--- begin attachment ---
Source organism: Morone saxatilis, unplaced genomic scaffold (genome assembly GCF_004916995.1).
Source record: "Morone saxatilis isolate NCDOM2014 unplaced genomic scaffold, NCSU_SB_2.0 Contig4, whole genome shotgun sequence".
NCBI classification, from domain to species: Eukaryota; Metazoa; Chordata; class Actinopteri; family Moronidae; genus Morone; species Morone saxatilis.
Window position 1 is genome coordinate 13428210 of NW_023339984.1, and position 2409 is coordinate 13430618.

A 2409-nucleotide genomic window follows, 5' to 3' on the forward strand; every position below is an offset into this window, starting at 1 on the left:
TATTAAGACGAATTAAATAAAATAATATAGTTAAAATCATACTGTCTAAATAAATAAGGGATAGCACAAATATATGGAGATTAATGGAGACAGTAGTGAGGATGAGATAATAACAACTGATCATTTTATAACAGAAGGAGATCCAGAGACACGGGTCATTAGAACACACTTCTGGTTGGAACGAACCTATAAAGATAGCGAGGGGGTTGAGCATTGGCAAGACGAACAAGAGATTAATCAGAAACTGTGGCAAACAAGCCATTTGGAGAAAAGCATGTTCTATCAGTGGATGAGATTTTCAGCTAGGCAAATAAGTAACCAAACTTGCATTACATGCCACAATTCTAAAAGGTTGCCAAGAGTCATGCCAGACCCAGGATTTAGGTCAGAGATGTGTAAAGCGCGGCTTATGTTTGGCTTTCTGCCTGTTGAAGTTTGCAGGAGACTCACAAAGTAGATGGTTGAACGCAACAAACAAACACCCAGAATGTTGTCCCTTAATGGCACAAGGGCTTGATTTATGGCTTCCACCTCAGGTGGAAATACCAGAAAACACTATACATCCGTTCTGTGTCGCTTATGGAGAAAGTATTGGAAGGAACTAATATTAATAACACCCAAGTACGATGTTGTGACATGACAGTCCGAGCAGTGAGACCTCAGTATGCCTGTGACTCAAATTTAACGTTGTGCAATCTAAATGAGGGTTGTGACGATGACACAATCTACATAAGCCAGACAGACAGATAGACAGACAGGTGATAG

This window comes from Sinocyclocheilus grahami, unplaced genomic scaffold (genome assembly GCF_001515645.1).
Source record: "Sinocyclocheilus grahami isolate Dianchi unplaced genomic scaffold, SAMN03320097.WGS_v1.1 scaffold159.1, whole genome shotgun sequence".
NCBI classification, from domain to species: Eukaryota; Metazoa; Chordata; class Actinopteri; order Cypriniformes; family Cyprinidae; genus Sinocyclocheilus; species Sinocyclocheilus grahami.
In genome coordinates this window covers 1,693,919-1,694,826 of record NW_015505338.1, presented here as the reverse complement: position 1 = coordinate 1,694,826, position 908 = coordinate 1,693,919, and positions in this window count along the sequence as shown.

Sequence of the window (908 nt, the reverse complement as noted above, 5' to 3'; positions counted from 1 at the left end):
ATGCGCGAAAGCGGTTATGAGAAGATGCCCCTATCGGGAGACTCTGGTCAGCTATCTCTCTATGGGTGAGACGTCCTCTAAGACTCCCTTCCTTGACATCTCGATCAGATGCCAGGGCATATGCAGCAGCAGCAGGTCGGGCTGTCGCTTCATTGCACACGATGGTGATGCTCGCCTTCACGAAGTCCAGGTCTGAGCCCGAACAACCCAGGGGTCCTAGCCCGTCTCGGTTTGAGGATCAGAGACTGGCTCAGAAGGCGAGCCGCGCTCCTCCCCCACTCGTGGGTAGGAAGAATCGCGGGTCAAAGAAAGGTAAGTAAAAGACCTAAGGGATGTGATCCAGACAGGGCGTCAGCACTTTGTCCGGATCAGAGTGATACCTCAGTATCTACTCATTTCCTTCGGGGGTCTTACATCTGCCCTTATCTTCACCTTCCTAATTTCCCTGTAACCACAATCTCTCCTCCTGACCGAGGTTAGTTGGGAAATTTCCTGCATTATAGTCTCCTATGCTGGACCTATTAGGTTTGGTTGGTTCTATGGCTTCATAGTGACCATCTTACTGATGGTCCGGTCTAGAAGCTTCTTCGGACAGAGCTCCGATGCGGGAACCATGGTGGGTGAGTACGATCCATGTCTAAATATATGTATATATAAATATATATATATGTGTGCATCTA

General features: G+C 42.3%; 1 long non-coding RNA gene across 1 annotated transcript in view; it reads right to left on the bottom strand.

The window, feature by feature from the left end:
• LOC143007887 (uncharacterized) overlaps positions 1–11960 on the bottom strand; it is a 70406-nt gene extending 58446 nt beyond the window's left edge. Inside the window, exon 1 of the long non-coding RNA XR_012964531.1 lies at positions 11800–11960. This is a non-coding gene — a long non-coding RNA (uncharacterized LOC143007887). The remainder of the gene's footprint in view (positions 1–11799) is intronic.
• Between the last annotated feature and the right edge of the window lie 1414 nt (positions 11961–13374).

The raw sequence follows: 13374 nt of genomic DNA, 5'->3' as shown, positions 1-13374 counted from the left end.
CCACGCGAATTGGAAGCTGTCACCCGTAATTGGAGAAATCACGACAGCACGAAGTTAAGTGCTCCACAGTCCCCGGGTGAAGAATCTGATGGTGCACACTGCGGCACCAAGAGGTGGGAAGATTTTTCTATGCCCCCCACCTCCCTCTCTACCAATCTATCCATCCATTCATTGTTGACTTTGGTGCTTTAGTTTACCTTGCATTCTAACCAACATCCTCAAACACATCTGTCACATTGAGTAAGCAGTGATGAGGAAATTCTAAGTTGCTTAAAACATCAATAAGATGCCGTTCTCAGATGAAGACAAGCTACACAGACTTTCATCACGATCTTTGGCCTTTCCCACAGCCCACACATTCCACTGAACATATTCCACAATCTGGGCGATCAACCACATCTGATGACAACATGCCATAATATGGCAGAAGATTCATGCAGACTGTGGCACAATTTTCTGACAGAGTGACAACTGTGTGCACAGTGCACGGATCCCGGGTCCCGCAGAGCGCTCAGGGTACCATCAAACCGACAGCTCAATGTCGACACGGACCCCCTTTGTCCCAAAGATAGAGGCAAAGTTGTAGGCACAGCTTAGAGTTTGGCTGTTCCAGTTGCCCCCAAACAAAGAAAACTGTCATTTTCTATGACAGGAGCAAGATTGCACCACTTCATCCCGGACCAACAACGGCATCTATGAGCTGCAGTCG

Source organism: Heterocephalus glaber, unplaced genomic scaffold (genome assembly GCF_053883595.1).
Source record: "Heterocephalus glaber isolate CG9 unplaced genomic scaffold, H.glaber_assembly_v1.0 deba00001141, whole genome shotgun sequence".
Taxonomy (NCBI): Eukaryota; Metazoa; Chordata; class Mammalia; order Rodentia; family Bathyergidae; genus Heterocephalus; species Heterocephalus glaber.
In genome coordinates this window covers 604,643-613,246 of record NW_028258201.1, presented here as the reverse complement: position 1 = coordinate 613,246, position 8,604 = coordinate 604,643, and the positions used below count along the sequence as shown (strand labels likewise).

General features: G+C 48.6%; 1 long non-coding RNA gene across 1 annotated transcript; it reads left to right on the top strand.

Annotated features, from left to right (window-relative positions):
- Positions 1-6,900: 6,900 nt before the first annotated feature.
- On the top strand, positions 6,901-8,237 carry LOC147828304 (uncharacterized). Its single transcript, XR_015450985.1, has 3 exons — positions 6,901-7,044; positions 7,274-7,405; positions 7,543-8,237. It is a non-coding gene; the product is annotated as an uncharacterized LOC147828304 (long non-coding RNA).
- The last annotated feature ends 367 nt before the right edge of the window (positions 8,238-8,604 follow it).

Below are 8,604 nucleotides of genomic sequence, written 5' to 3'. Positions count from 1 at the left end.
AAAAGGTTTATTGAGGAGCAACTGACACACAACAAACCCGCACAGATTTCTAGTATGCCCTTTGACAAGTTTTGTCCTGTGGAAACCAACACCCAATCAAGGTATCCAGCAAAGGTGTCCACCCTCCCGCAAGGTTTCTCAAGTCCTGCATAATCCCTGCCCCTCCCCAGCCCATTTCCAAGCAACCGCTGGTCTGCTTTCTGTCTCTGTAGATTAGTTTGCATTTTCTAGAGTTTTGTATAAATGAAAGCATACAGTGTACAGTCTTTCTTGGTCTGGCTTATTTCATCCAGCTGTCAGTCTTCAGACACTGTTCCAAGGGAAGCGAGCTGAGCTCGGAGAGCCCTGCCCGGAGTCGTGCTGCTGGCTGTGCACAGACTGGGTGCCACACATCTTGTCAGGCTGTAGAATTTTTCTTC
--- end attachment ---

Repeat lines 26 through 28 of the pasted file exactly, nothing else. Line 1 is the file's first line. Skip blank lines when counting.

- On the top strand, positions 6,901-8,237 carry LOC147828304 (uncharacterized). Its single transcript, XR_015450985.1, has 3 exons — positions 6,901-7,044; positions 7,274-7,405; positions 7,543-8,237. It is a non-coding gene; the product is annotated as an uncharacterized LOC147828304 (long non-coding RNA).
- The last annotated feature ends 367 nt before the right edge of the window (positions 8,238-8,604 follow it).

Below are 8,604 nucleotides of genomic sequence, written 5' to 3'. Positions count from 1 at the left end.